OSHA 1910.146(k)(3) states “To facilitate non-entry rescue, retrieval systems or methods shall be used whenever an authorized entrant enters a permit space, unless the retrieval equipment would increase the overall risk of entry or would not contribute to the rescue of the entrant.

Additionally, OSHA follows the ANSI Z117-1-1989 approach that was in effect at the time of OSHA 1910.146 promulgation, which states, “A mechanical device shall be available to retrieve personnel from vertical type PRCS’s greater than 5 feet in depth.” It also adds, “In general, mechanical lifting devices should have a mechanical advantage adequate to safely rescue personnel.”

Subsequent revisions to ANSI Z117 included the recommendation that “The mechanical device used should be appropriate for rescue service.” The revised standard adds,“Mechanical lifting devices should have a mechanical advantage of at least four to one and the capacity to lift entrants including any attached tools and equipment.”

Two key points that must be considered: (1) OSHA follows the ANSI approach that was in effect at the time 1910.146 was promulgated which did not recommend a minimum mechanical advantage ratio; and, (2) The rule makers intended to leave a degree of latitude for the rescue service to select a lifting device that is most appropriate for the particular situation encountered.

Roco’s rule of thumb is… the mechanical device used should be appropriate for rescue service – and the employer should not use any mechanical device that could injure the entrant during rescue, which would include a mechanical device with too great a mechanical advantage (MA) for the number of people operating the system. Here’s a guideline we use for determining the proper number of rescuers for a particular system – it should take some effort to haul the victim, but not so much effort that it wears the rescuers completely out. And, it should not be too easy, or you won’t as readily feel if the victim gets hung-up.

Because 1910.146 is a performance-based regulation, it does not specify the rescue procedures that are most appropriate for any given PRCS. It leaves this to the responding rescue service based on their assessment of the PRCS in terms of configuration, depth, and anticipated rescue load. Current ANSI Z117 recommends that the MA “should” be at least four to one. Notice that it does not state “shall” and thus the discretion of the rescue service is taken into account. A generic recommendation of a 4:1 is a good start but should not be considered as a catch-all answer to the problem of lifting the load. Even a 4:1 may not be enough if the person doing the hauling is not strong enough and may require a greater M/A in order to remove the load from the space.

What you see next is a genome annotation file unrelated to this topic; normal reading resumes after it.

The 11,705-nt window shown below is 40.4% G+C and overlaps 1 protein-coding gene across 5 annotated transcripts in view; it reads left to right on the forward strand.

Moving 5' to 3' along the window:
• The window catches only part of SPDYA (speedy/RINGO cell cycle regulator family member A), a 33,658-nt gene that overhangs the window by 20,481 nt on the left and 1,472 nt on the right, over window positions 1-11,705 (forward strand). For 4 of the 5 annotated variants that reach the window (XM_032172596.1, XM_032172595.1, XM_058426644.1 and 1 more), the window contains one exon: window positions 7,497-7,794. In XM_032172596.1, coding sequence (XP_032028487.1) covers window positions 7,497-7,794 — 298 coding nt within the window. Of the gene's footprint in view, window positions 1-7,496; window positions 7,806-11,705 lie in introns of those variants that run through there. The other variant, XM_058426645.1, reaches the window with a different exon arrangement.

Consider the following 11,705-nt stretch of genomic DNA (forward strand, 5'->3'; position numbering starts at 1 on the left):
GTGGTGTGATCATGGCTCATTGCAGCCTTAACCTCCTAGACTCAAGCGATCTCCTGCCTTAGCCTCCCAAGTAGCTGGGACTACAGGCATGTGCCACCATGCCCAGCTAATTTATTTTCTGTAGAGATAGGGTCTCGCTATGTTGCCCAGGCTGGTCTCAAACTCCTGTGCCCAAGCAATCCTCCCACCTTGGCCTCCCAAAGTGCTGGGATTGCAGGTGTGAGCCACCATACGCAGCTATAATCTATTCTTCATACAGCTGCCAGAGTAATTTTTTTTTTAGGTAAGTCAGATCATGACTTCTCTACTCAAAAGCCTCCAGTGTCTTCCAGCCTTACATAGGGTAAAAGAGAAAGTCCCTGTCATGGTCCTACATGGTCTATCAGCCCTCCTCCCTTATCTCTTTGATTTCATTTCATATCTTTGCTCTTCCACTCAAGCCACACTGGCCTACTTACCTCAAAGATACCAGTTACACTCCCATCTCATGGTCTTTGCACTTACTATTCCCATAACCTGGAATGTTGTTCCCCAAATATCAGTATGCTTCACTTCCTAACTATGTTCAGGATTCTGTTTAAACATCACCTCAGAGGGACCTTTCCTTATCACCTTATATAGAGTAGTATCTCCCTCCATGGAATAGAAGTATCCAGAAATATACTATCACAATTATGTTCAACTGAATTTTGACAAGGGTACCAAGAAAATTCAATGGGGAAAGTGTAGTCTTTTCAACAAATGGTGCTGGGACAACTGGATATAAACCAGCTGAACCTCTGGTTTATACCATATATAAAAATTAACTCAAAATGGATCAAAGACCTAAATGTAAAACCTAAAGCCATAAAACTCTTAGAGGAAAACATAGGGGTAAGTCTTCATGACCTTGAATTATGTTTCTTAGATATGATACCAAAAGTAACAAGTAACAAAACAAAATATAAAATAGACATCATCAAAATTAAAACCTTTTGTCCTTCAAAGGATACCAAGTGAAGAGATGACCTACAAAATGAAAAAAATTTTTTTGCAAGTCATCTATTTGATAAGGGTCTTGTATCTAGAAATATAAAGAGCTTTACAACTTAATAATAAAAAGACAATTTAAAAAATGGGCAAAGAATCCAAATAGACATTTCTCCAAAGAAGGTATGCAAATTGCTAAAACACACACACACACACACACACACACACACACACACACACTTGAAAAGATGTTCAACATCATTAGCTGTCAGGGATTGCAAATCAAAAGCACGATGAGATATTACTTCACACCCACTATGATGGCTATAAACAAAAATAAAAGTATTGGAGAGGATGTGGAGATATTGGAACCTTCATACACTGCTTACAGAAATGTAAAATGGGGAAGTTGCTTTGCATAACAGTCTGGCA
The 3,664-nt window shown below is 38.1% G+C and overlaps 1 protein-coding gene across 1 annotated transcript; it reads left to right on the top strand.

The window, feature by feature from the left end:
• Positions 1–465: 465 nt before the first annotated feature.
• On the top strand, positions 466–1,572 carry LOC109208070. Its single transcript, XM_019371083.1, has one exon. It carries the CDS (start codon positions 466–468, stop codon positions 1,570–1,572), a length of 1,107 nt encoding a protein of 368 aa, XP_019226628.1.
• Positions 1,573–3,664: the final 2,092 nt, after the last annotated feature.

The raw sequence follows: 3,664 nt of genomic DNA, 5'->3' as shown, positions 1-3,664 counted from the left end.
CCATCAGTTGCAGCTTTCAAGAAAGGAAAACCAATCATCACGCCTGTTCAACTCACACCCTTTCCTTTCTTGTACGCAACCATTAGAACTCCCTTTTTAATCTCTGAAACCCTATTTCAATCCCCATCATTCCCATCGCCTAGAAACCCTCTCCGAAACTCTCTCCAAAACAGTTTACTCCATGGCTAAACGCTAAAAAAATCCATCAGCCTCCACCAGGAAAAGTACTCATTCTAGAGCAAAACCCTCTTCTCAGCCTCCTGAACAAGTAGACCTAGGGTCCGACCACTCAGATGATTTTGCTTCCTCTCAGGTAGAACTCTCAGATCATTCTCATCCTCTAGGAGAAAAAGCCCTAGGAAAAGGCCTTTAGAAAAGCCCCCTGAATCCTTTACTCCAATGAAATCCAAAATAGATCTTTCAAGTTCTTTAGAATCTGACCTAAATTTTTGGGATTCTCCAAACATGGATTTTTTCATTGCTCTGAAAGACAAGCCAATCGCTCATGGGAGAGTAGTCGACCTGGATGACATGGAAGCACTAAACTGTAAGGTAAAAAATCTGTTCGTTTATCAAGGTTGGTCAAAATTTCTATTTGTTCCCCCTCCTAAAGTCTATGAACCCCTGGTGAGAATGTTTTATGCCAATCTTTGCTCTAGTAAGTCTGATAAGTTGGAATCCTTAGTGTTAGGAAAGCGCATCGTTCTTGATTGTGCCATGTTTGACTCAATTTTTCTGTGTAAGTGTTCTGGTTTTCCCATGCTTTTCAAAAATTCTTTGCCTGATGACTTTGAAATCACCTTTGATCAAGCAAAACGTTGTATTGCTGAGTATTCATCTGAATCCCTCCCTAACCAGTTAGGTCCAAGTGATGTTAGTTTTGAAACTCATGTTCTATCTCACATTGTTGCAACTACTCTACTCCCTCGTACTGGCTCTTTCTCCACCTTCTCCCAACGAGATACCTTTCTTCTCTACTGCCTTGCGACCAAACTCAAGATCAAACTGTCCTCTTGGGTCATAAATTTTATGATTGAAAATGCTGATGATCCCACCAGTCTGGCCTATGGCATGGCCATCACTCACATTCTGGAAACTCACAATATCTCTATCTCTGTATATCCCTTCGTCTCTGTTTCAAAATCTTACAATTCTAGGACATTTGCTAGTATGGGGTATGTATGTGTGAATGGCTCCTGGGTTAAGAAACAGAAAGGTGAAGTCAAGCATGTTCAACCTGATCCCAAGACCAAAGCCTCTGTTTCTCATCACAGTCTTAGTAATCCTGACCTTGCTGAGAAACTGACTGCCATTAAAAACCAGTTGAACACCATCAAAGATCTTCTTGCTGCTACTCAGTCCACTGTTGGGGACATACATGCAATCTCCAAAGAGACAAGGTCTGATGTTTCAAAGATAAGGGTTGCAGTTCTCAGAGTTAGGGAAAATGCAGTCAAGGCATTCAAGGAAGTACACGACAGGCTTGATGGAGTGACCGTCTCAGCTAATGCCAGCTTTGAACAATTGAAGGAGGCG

Must we always use a minimum MA of 4:1, or could there be justification in using an MA below the 4:1 ratio when there is a need to provide a faster means of hauling the rescue package? Consider the possibility of reducing the mechanical advantage ratio when there is plenty of haul team members. If you have 4 haul team members for a 250 pound rescue package, do you really need that 4:1 MA? Consider going with a 3:1 or even a 2:1, especially if the throw is short and the haul is long. However, keep in mind that the package will be traveling much faster by reducing the MA – so it is imperative that a “hole
watch” be assigned to monitor the rescue package and be ready to call an immediate “STOP” should the package become hung up.

Caution: If you’re using a piggyback system, make sure the haul team does not outpace the individual taking in the mainline slack through a ratchet device. Should a lot of slack build up in the mainline and the haul team lose control of the haul line, the resulting free-fall of the load could spell disaster. Of course we always encourage the use of a safety (belay) line, but on rare occasions the urgency of the rescue may warrant not using a safety line on the victim.

Ultimately it is the employer’s responsibility to evaluate the selected rescue service’s ability to provide prompt and effective rescue. If the rescue service is able to demonstrate their capability using an MA that is less than the current ANSI recommendation, then that would meet the performance-based nature of the standard. In reality, by using a reduced MA, the time required to extricate the rescue package can be cut by 1/3 to 1/2 depending on the situation. In certain emergencies, that saved time could very easily mean the difference between a successful rescue and a body recovery.